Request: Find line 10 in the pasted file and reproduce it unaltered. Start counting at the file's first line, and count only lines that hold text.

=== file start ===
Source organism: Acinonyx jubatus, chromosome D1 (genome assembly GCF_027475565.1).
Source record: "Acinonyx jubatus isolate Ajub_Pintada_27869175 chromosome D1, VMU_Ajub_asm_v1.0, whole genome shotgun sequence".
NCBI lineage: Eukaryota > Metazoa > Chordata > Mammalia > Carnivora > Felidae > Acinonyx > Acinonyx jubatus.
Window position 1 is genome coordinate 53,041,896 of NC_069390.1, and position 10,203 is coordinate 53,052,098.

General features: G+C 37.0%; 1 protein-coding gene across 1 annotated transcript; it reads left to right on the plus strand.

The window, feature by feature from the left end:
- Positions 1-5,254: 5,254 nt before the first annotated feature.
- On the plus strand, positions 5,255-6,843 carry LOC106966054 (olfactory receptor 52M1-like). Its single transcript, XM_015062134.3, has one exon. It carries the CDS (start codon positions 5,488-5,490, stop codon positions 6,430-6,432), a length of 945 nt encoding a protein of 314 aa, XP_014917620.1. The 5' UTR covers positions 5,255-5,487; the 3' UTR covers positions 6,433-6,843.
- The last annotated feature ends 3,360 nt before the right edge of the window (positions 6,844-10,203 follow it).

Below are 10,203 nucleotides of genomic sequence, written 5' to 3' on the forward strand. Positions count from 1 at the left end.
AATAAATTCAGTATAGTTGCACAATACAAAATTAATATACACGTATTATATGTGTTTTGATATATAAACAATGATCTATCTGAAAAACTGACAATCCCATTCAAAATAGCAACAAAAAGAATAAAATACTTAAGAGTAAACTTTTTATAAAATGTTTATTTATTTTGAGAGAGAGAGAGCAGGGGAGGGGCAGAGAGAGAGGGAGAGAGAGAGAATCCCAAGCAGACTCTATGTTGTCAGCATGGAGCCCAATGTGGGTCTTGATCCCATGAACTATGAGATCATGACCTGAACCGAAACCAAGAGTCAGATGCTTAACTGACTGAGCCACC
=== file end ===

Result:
Below are 10,203 nucleotides of genomic sequence, written 5' to 3' on the forward strand. Positions count from 1 at the left end.